Five Blocking Set-Ups That All Motivational Speakers Should Know

Stage movements, known as blocking, speak for themselves and stand as a message that most members of the audience can pick up. When used at the right time and at the right place, blocking can be a powerful tool to equip motivational speakers to become more effective in their craft.

Motivational SpeakerIt is said that blocking makes the difference between an amateur and professional motivational speaker obvious. Rehearsed movements and lack of movements on stage (unless the event is formal) can make you look amateurish and nervous. On the other hand, moving too much on stage can only annoy the audience and make it hard for them to maintain attentiveness.

Impress the audience with your calculated stage movements. Use these blocking set-ups appropriately so you can find success in your profession in no time.

1. Walking from side to side

The most practical use of this blocking set-up is to avoid boredom and initiate an interaction with the audience. It symbolizes an ongoing story or section of the speech that will continue for a while.

Motivational speakers who face a huge crowd (especially if it is in an arena-type venue) should learn how to phase their walk using this blocking set-up. The audience want to feel recognized even if they sit in the farthest corners, so you have to move as close as possible to them, even just adjacently.

2. Walking towards the front

Keynote speakerWalking frontwards represents emphasis of a message and implies the intention to highlight an opinion or startle the audience. It is practically telling the audience “here it comes” when you are about to say something significant and interesting.

This blocking set-up also signifies the transition of a speech to a more intimate or personal level. Other motivational speakers also do this during the climax of the speech or in the ending note. However, it can also be done when you are about to share a story of your life or tell something that is close to your heart.

3. Walking backwards or towards the wall

Never do this unless you are done with the speech and you are about to leave the stage. Turning your back on the audience, unless necessary for presentation (i.e. facing a power point presentation), implies premature closing, insincerity, lack of interest, or worse, mocking. Some people might also interpret it as being impersonal and disrespectful. This action can break the audience’s attentiveness and focus, which might be hard to regain and retrieve once lost.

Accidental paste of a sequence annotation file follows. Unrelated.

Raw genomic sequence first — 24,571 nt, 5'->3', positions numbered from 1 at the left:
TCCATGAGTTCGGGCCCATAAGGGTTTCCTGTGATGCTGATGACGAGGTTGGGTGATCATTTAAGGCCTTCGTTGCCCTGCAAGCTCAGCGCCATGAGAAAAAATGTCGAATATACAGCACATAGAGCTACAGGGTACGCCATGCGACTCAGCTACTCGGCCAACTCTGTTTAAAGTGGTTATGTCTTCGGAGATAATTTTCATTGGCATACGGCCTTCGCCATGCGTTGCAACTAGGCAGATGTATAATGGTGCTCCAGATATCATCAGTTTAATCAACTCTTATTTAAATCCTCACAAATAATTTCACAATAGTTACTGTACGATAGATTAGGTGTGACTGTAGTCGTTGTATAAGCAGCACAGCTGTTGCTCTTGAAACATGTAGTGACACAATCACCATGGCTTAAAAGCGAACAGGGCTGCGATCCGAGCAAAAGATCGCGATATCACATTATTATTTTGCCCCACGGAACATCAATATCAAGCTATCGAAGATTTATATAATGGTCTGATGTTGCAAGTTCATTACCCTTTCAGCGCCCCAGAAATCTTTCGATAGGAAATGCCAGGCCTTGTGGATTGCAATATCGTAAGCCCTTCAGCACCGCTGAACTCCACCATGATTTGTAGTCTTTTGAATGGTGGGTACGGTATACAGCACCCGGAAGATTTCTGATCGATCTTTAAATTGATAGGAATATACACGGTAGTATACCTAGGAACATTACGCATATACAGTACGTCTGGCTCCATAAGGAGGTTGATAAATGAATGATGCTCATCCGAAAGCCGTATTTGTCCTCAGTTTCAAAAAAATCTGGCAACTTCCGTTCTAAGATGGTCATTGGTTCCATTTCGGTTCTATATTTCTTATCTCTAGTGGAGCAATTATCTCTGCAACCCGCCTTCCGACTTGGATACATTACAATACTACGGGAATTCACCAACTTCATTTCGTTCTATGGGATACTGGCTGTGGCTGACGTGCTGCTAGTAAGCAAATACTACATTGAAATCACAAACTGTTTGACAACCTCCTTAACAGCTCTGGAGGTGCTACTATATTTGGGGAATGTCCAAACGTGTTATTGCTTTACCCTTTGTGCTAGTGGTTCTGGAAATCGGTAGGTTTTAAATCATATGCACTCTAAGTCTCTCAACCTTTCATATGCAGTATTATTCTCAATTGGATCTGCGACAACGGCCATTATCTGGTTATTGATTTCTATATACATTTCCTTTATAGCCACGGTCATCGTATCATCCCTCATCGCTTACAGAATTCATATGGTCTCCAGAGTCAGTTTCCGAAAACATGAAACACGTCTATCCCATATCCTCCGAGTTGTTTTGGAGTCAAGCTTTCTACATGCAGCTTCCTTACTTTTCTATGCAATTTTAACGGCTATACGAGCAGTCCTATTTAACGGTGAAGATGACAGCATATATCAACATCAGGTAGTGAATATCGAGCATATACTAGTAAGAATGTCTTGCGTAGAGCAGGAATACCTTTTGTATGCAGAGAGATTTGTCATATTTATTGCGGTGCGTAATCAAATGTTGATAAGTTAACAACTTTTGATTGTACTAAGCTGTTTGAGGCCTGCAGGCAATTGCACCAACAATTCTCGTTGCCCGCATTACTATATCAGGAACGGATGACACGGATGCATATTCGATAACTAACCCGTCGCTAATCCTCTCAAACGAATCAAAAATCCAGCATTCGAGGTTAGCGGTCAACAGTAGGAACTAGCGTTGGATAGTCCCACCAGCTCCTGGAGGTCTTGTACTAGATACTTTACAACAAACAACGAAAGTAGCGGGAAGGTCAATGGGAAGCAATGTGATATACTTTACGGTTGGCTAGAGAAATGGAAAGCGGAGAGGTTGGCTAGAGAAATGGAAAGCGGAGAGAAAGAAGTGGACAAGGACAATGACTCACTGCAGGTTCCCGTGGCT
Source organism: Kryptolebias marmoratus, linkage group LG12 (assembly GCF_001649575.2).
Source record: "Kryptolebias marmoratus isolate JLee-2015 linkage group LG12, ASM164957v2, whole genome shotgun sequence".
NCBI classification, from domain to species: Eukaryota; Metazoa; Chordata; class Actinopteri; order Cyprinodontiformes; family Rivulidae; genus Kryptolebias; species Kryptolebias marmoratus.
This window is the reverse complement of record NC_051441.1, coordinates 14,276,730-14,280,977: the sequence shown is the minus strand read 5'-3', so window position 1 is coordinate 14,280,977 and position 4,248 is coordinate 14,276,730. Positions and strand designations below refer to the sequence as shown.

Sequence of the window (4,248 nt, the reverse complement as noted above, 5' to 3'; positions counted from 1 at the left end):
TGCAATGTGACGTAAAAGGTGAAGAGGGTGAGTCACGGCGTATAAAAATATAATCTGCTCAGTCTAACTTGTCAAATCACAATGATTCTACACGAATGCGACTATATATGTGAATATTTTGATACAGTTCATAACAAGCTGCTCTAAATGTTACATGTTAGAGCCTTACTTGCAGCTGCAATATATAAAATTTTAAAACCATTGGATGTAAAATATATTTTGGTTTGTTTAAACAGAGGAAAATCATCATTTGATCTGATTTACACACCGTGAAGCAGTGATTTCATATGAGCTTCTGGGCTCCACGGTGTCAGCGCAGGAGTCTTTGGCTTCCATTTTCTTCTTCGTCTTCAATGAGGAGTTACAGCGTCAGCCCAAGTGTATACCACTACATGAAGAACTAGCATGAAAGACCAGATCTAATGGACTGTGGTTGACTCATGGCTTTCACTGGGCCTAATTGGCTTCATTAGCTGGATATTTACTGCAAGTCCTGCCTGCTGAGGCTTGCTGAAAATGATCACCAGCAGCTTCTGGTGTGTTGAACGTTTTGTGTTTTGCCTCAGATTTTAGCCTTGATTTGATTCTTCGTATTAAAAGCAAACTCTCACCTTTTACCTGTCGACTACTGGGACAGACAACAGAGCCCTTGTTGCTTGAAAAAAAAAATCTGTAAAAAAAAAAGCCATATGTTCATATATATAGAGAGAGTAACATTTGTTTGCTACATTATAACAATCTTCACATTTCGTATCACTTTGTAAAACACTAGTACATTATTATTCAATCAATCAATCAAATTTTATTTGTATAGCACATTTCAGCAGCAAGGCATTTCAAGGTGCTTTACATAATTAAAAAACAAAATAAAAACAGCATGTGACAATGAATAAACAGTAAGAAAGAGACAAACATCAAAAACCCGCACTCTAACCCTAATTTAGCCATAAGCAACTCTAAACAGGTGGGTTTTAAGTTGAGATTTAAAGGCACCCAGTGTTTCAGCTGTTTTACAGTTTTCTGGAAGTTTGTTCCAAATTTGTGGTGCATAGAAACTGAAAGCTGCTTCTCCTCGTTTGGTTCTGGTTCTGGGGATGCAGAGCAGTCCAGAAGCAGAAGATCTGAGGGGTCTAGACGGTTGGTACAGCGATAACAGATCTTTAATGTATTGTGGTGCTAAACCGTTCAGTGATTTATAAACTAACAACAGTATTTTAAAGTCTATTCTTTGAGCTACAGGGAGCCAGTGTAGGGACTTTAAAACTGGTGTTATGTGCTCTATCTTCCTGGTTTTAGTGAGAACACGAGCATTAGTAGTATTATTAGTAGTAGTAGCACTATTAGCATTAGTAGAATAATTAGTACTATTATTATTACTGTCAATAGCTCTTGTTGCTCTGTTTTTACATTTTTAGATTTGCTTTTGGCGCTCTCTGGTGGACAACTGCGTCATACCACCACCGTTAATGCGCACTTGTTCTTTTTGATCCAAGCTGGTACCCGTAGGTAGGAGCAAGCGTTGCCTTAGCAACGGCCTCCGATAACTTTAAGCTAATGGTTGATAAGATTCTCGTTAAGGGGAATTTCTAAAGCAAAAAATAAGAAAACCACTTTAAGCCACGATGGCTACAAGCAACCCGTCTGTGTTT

4. Walking diagonally towards the left or right

In this blocking set-up, the speaker directly walks towards one side (diagonally) as if he is talking to only one side. There should not be a problem if that is exactly your intention; if not, it can make you look like disregarding one side of the audience as if they are not there.

This blocking set-up is useful when you are trying to get a feedback from the audience, section by section. It can also be done as a part of fun interaction with the audience during ice breakers and short breaks.

5. Standing behind the podium

Usually, a stage set-up with podium on either side (usually on the left side of the audience) means that the speaker is expected to stay behind the podium all throughout the engagement. This is the case for after-dinner speech, speech of good will, speech of courtesy, and eulogy.

Nevertheless, there is a growing trend amongst modern motivational speakers to remove the podium from the stage, leaving it bare and wide open. This helps them navigate on the stage and lock the attention of the audience. For many people, using the podium also makes the speech less personal, less intimate, and less sincere.

For formal events, there are two instances when leaving the podium is considered acceptable: first, when the speaker transitions to a lighter mood (i.e. When he is about to start an anecdote), and second, when the speaker reverts back to a heavier or more formal mood (i.e. When he needs to sound serious to tackle a sensitive issue). These instances may be acceptable depending on the formality of the occasion and the audience.

You have to remember when you decide to leave the podium, you still have to go back behind it when you are about to jump to another section, make a conclusion, or finish the speech.

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